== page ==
Background on the Memorial Service for Fertility Losses

BACKGROUND on the Fertility Loss Service
by Meredith Wheeler

A child dies–but nobody arranges a funeral or memorial service, no one sends flowers or offers condolences to the parents. Sounds preposterous, yet something close to this happens frequently in the field of fertility, where patients can easily accumulate ‘invisible losses’.

Couples undergoing high-tech fertility treatment may be shown their living embryos under the microscope before transfer to the womb–only to discover weeks later that implantation has failed. Given the investment of time, energy, money and hope into this process, that is a major setback–but where is the support to face it?

Often fertility problems and infertility treatment are kept private, if not secret–so family and friends have no idea what’s going on–& are unable to offer the necessary understanding and support.

High-tech fertility treatment has created new forms of loss previously unknown in any culture—but societal ways of honouring and acknowledging such losses have not kept pace. Where are the rites and rituals to mourn these losses?

Do fertility professionals collude with patients in failing to acknowledge the pain of failed treatment? Is the determination to be positive at any cost another form of denial?

Some couples prefer to get back on the treadmill of another treatment cycle, rather than face the sadness, anger and grief of treatment failure. The pain of those losses is buried–perhaps to resurface later in life as depression or illness.

There are many people facing these losses too. According to the most recent HFEA figures, only 23.1% of IVF treatment results in a baby (http://www.hfea.gov.uk/en/406.html#ivf). In 2006, 34,855 women had IVF treatment in the UK—and the vast majority of that treatment failed.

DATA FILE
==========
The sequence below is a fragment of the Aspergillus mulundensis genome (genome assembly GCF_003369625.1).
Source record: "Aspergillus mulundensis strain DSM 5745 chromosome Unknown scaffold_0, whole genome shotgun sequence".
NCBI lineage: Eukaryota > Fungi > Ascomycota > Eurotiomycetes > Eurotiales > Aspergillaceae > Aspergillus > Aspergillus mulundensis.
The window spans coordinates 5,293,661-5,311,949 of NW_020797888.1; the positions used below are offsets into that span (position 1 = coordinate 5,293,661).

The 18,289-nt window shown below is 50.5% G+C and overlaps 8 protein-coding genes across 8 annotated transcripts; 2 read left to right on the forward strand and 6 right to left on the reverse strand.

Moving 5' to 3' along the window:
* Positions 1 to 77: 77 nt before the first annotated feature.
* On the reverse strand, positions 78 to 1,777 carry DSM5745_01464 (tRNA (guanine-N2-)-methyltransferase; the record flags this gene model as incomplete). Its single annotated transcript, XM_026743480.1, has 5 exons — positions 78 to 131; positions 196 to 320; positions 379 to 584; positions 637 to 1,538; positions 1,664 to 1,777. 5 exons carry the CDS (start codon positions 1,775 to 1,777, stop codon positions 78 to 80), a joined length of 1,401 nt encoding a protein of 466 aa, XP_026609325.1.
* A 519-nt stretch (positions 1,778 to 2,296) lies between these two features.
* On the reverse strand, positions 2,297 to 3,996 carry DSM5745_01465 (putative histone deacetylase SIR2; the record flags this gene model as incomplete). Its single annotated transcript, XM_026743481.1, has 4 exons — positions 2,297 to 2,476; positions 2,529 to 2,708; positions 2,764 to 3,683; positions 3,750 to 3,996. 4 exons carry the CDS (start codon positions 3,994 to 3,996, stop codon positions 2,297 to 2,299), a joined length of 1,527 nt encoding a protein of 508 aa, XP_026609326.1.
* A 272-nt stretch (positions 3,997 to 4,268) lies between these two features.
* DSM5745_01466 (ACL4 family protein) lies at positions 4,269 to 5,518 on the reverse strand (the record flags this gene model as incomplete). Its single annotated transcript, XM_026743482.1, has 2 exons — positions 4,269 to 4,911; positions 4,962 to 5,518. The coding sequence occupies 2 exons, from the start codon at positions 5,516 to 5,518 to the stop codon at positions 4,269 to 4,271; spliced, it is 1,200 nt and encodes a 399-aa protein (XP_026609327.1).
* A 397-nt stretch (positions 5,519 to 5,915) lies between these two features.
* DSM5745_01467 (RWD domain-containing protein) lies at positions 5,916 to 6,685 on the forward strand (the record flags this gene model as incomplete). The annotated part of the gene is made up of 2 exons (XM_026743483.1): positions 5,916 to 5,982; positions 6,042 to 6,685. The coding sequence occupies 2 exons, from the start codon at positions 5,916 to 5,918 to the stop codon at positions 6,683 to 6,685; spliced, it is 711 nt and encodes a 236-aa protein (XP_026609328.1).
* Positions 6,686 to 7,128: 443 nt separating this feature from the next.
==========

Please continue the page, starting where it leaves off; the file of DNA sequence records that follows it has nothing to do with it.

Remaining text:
While the fundamental loss is of the biological offspring and membership in that club of parenthood, there are many associated losses too: loss of the possibility of being a grandparent; the end of a genetic line; loss of control over the body as invasive and upsetting medical procedures are performed upon it. There may be a loss of faith. There is possible damage to the relationship with the partner, often including a severe blow to the sexual connection. Some partnerships fail beneath this burden. Relationships with family members & friends who have children or become pregnant may falter. There is often a sense of isolation. Strong emotions of anger, guilt, confusion and grief find no resolution.

Fertility counseling offers valuable help as do support groups.

Up until recently, no ceremonies existed to help acknowledge and grieve these hidden losses of infertility and failed treatment. This lack of external validation makes it easy to join in a conspiracy of denial.

Recognising an unmet need in this area, three women, all counselors and all with some personal experience of fertility losses, put together a special non-denominational service for fertility loss.  I was one of those women.

I noticed that some women who participated in support groups that I facilitated found solace in devising rituals for
themselves to validate their losses.